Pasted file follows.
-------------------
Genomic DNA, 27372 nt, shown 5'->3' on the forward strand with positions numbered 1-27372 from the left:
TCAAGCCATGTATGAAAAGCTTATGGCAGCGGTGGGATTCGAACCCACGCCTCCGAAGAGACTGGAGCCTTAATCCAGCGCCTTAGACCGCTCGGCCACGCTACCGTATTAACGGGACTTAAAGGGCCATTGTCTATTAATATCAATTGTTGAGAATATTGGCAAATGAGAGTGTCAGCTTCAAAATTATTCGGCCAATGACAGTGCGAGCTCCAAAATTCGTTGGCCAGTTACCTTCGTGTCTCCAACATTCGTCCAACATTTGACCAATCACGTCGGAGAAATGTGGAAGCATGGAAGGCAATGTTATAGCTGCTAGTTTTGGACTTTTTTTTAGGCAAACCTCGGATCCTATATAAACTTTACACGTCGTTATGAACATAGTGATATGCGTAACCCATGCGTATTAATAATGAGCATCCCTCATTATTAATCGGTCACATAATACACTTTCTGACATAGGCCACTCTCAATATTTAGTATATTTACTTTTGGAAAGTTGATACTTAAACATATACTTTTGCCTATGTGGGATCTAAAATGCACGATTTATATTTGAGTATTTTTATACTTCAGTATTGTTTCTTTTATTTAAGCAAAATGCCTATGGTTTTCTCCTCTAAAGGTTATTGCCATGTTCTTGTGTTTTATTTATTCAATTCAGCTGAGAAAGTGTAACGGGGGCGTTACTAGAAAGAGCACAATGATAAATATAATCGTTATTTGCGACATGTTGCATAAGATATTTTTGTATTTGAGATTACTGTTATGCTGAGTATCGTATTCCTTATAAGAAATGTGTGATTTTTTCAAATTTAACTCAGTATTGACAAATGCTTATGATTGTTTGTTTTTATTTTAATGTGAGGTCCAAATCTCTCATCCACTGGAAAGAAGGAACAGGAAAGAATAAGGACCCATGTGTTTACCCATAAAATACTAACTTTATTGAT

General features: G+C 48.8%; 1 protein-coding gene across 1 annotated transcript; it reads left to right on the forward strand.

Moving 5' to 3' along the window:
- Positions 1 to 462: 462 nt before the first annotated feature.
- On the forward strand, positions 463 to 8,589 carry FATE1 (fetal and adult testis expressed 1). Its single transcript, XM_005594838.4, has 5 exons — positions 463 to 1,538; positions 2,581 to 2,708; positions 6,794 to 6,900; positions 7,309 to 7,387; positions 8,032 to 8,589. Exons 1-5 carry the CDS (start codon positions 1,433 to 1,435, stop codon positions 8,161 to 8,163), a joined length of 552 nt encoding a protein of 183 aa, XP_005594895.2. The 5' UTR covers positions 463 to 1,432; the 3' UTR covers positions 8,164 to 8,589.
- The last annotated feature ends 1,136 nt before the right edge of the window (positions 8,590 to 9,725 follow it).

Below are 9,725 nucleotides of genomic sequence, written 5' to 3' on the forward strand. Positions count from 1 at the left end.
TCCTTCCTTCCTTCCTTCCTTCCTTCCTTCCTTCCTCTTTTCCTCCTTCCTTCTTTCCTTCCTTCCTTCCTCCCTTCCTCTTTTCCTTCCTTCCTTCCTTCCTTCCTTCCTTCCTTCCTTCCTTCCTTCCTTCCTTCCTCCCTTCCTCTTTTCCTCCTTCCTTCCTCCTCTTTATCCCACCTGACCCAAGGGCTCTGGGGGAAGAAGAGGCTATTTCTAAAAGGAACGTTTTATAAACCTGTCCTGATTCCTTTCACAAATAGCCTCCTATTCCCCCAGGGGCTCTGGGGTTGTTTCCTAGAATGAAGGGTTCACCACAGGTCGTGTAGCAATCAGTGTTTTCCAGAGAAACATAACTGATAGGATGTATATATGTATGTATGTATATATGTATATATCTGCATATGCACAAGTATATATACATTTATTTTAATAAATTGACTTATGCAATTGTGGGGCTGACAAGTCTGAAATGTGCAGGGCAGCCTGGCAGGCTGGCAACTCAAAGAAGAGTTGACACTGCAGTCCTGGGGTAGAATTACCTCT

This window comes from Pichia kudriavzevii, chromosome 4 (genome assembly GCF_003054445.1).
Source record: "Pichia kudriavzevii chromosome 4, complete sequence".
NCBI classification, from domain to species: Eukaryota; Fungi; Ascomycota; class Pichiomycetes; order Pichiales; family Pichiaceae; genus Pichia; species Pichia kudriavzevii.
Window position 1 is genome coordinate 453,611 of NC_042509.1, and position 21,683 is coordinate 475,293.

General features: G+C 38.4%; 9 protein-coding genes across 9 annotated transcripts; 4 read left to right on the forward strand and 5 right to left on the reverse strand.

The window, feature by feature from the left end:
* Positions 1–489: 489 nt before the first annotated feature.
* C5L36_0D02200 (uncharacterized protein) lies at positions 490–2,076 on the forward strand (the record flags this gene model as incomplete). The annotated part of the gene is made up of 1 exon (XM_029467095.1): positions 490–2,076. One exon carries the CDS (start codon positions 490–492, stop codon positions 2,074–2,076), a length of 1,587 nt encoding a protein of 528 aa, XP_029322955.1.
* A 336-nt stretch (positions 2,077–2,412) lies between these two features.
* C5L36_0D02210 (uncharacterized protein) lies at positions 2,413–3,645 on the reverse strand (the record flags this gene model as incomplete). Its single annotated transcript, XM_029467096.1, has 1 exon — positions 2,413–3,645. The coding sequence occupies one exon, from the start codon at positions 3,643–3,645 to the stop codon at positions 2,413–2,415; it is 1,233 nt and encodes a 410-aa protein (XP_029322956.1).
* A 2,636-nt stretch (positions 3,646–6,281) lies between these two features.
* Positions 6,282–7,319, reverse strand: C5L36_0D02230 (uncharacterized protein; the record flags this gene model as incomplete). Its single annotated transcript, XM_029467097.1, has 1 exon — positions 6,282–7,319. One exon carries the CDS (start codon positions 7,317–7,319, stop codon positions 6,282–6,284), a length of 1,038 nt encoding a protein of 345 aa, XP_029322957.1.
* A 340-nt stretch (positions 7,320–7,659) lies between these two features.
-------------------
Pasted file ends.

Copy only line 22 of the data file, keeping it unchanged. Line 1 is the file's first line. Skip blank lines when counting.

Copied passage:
* A 340-nt stretch (positions 7,320–7,659) lies between these two features.